Company in Argentina Scrutinized Over its Organic Grain Practices

Adam Belz reported in today’s Minneapolis Star Tribune that, “For years, American farmers’ battle against fake organic-grain imports has centered on Eastern Europe. Now, an organic farm in South America is being scrutinized.

A lengthy complaint filed with the U.S. Department of Agriculture, and obtained by the Star Tribune, alleges fraud at an organic-grain company in Argentina that exports millions of bushels of organic corn and soybeans to the United States each year.

“The complaint said that Rivara SA deliberately used prohibited fertilizers and herbicides to produce grain that it then passed off as organic to U.S. customers, including the largest U.S. producer of organic chickens.”

“Rooting Out Fake Organic Grain,” by Adam Belz. Minneapolis Star Tribune (August 16, 2019).

The article noted that, “The 115-page complaint against Rivara is painstakingly detailed, and raises concerns in a global supply chain — organic grain — that has been rife with problems as the market for organic poultry, eggs and milk in the United States has quickly outpaced the supply of domestic corn and soybeans to feed those animals.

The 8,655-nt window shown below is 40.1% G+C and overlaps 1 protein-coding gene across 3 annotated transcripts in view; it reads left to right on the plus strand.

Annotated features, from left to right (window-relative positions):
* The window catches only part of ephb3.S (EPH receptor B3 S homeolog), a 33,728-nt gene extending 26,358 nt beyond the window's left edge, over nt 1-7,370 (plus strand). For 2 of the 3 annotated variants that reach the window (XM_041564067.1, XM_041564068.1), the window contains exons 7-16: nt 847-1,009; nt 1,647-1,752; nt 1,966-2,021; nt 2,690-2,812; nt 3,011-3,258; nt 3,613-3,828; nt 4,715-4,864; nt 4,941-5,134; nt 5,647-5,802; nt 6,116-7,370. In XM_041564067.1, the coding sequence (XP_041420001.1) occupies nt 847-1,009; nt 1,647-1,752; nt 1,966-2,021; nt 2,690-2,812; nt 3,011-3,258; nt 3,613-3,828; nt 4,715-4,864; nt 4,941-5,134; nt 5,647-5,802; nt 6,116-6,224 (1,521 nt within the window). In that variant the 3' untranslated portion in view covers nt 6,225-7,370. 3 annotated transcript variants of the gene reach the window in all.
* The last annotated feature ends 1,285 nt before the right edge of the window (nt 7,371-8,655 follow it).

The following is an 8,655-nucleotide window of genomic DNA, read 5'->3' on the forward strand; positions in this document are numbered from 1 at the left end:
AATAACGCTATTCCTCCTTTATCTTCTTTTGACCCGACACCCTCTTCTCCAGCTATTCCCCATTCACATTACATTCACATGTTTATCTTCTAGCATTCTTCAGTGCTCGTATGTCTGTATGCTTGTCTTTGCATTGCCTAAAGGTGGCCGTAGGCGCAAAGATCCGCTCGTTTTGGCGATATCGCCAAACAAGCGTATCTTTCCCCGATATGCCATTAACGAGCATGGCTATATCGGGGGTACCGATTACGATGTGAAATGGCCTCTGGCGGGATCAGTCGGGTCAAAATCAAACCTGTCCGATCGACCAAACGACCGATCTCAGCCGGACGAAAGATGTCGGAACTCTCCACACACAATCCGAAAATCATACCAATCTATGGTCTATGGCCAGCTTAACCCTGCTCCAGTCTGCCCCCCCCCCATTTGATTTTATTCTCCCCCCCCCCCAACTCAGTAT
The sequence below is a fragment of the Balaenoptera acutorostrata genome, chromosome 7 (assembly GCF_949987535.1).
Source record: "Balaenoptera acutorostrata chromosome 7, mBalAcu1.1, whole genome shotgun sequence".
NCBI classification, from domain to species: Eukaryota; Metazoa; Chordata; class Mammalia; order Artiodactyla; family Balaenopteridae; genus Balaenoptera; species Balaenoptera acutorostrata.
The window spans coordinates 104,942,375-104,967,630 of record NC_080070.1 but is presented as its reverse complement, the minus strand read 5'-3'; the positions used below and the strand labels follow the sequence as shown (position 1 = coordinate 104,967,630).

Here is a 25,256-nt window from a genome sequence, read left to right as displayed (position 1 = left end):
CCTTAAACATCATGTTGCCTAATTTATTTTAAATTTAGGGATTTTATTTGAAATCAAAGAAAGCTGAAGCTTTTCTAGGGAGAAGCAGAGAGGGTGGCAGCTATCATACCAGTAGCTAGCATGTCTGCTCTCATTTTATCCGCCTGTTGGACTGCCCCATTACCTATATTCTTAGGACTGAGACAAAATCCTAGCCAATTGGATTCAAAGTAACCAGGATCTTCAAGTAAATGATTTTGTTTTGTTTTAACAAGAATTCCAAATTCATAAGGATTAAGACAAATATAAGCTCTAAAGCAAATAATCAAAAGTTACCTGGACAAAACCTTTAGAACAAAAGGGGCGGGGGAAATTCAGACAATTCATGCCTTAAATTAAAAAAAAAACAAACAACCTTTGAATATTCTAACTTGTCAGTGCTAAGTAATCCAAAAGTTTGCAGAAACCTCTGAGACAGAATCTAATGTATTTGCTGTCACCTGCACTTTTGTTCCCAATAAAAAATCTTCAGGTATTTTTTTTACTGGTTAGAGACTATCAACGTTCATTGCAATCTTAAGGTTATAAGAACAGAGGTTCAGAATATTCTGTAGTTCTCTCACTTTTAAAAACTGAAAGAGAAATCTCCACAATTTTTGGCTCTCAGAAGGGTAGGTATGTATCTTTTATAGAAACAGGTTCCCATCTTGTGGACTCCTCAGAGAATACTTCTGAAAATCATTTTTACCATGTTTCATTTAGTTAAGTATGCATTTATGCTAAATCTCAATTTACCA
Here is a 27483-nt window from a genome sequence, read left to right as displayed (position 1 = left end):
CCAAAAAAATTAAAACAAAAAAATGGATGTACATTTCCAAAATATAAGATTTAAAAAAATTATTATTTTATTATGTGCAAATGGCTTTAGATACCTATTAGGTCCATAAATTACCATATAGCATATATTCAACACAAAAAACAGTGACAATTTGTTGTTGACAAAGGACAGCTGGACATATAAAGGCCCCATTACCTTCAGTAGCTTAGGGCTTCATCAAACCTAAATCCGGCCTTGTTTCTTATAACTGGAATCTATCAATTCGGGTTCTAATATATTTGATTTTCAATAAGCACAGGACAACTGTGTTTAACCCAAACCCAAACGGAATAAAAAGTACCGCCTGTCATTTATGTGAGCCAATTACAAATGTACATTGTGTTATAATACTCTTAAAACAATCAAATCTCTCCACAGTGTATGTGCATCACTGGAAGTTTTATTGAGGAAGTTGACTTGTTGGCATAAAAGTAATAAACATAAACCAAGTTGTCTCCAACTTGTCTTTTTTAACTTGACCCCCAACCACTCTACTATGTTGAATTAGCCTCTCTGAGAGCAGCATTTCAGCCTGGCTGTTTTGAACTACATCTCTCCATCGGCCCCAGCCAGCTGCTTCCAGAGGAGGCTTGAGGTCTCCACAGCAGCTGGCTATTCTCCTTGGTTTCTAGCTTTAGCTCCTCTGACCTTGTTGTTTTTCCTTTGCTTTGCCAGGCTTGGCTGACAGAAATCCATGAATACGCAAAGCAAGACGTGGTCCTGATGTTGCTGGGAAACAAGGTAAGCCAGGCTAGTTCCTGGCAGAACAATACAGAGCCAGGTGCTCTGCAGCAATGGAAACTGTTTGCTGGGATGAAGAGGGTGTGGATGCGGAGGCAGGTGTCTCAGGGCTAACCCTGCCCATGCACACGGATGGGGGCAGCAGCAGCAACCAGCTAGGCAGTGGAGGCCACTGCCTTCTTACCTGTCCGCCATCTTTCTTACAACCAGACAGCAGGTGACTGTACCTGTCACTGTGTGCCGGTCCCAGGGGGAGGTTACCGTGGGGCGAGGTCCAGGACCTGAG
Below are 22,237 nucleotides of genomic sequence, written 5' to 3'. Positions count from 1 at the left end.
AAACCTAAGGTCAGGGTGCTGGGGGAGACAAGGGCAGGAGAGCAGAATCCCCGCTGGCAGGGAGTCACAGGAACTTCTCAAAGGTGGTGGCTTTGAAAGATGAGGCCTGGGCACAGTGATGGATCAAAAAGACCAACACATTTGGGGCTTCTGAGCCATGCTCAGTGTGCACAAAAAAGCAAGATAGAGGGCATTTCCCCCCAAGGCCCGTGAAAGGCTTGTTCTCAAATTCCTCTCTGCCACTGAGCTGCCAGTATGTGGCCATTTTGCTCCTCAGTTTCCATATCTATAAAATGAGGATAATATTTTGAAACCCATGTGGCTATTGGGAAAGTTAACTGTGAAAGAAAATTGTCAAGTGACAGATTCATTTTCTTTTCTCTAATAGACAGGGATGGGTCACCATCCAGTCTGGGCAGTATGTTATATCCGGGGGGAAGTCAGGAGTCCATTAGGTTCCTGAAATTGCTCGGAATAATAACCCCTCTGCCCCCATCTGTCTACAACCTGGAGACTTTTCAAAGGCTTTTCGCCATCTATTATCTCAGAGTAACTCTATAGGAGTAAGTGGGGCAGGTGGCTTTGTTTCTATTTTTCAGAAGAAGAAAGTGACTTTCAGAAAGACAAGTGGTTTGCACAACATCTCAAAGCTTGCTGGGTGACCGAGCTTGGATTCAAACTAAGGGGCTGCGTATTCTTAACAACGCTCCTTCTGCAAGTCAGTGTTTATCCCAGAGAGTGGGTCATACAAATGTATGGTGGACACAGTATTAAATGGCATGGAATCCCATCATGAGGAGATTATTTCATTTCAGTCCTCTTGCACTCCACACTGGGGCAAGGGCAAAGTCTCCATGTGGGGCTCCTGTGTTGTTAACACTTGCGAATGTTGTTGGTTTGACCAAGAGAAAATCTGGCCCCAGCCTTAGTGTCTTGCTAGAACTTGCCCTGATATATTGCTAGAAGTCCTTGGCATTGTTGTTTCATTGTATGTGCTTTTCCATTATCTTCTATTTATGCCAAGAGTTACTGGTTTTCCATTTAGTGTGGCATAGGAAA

“Officials at the USDA’s National Organic Program (NOP) would not confirm receipt of the complaint or say whether an investigation is underway. Matthew Haverstick, a lawyer at Kleinbard LLC in Philadelphia, told the Star Tribune he filed the complaint last December.

“The president of Rivara SA, Fernando Rivara, said in an e-mail to the Star Tribune that the accusations are ‘false’ and that his company has cooperated with the USDA’s investigation.”

Today’s Star Tribune article added that, “It has taken the NOP — a 40-person organization still coming to terms with the scope of the global organic supply chain — several months or even more than a year to formally conclude an investigation.”

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